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What are you unlearning?

A few years ago I trekked along part of the Camino Inca - a 45 km track at high altitude through the Andean mountains finishing at the amazing ancient Incan site of Machu Picchu in Peru. About 5 km into the trek we arrived at one of the extraordinary sacred sites along the way to have a short break. As we stood there taking in the view our tour guide shared that down below along the river was a track that merchants used to take to get to Machu Picchu that only took about 6 hours and jokingly offered for those of us not interested in continuing for the next 4 days to take the short cut.

I like to think of our brains as a network of trails made up of our past thoughts, emotions and behaviours. When we find a 'trail' that works for us we tend to stick with it because it's known to have served us in some way in the past. If you think of your life, and the different areas like family, health, work, leisure, finances etc you will notice that you have 'go to' thoughts, emotions and behaviours that have helped you learn right from wrong, keep you safe and reward you, or help you avoid painful outcomes.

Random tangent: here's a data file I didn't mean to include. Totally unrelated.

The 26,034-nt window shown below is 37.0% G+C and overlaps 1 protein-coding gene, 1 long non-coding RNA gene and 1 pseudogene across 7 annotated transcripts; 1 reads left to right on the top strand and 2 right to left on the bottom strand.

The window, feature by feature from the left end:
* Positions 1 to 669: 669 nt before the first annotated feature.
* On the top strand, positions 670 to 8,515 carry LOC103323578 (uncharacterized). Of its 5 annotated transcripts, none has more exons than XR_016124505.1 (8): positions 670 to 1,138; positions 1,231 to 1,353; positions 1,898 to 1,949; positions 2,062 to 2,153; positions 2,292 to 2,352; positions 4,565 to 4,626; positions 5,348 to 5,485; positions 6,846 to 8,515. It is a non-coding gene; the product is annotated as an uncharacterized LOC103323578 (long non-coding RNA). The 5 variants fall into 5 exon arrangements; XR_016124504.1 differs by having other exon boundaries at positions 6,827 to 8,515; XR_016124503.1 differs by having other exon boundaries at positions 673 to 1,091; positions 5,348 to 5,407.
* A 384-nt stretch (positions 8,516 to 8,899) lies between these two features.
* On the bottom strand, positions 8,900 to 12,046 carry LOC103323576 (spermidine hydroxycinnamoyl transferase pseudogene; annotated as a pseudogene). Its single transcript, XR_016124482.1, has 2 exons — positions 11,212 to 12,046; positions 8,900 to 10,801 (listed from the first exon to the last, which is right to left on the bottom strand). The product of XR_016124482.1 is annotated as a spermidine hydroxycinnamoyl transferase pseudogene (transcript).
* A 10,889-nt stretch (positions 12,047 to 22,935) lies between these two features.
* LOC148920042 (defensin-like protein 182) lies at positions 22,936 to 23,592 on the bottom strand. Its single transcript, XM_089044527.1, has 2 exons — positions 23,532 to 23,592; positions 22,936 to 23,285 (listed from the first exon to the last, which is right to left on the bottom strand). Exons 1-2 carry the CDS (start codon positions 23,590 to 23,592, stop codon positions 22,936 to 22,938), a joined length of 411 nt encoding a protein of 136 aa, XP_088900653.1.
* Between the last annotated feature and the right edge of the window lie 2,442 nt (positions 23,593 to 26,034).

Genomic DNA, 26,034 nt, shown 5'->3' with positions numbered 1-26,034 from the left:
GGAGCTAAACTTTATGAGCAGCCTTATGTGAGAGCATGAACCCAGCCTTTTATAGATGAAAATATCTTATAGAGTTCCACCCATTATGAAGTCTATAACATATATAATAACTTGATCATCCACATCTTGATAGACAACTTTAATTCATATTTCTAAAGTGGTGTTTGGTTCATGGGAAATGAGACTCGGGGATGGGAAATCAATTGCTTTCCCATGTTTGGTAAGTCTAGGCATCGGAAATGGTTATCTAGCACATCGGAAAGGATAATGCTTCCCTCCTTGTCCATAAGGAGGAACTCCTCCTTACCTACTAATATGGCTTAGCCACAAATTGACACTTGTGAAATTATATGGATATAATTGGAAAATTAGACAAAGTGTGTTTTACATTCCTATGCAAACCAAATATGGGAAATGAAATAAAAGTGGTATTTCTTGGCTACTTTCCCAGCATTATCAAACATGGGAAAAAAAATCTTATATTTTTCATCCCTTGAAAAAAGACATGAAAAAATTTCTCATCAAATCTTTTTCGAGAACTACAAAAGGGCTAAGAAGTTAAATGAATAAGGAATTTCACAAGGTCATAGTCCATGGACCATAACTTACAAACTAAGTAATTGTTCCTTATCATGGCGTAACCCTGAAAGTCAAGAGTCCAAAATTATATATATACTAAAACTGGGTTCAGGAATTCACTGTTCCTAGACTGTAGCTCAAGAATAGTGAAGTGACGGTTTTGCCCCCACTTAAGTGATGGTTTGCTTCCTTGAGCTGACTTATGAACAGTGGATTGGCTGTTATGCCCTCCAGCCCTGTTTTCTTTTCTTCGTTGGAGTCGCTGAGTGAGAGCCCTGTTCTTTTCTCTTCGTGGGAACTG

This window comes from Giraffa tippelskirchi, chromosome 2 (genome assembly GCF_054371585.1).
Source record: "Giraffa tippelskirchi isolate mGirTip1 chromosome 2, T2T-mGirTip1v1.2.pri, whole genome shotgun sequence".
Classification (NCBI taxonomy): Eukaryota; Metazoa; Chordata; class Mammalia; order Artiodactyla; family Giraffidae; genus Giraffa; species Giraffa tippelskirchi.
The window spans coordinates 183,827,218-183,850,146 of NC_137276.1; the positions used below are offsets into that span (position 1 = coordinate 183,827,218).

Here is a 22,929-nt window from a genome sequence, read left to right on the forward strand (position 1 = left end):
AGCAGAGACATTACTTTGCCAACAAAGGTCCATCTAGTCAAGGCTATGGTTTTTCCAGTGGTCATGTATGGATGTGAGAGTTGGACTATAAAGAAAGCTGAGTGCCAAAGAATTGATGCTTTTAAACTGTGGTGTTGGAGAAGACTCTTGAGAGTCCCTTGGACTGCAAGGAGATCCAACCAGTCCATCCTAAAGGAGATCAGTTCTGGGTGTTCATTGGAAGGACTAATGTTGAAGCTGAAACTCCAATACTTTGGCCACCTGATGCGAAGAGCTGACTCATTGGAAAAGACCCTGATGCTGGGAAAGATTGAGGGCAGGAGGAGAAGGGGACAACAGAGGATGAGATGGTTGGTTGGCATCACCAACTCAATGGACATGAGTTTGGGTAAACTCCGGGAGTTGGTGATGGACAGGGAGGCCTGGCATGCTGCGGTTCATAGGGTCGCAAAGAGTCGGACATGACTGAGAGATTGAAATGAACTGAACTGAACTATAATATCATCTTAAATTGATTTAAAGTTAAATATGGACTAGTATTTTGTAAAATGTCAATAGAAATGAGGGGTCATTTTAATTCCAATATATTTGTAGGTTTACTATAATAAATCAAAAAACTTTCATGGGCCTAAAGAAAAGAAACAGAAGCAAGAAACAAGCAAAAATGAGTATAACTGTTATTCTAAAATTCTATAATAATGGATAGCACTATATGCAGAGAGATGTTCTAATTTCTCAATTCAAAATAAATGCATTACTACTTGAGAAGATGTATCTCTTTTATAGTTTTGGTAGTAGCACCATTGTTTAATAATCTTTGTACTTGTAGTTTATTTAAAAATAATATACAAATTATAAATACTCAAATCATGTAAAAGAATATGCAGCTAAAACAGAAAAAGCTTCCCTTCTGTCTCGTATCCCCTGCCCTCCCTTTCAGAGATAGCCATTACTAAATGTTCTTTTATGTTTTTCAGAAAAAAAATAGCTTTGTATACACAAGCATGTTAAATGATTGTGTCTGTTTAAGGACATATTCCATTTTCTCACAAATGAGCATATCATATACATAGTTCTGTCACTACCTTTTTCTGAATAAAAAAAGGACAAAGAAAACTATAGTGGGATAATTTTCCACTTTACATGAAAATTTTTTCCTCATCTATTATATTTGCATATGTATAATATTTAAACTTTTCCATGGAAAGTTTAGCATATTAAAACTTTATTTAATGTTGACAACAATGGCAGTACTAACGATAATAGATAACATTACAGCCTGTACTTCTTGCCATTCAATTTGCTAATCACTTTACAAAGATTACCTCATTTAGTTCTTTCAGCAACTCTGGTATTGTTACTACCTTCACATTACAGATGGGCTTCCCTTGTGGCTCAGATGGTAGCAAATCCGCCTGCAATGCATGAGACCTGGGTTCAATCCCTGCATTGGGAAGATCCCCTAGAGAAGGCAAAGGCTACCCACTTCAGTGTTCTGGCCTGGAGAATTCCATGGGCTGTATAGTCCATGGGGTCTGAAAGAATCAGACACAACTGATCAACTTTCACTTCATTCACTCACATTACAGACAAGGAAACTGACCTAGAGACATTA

Over time those trails become so ingrained and familiar that we just follow them without a second thought. At work our success and failure is determined by how well we perform by behaving in ways that reward us and lead to positive outcomes for ourselves, our team, the business we work in and the customers it serves. Top performers are those who are constantly learning, innovating where possible, taking time to reflect on what they are learning and share important learning with others who might benefit.

A question we may all benefit from asking ourselves more often is - what am I UNLEARNING that will help me perform at my best? Knowing that our brains are pattern seeking machines looking for ways to conserve energy and take shortcuts, that question will help us take stock of thoughts and behaviours that aren't serving us and develop new neural pathways in our brain.

Like my trek on the Camino Inca, consider creating mindful moments in your day to pause and uncover new 'trails' of thinking and behaving that will help you achieve the things you need to get done in a more innovative and efficient way.

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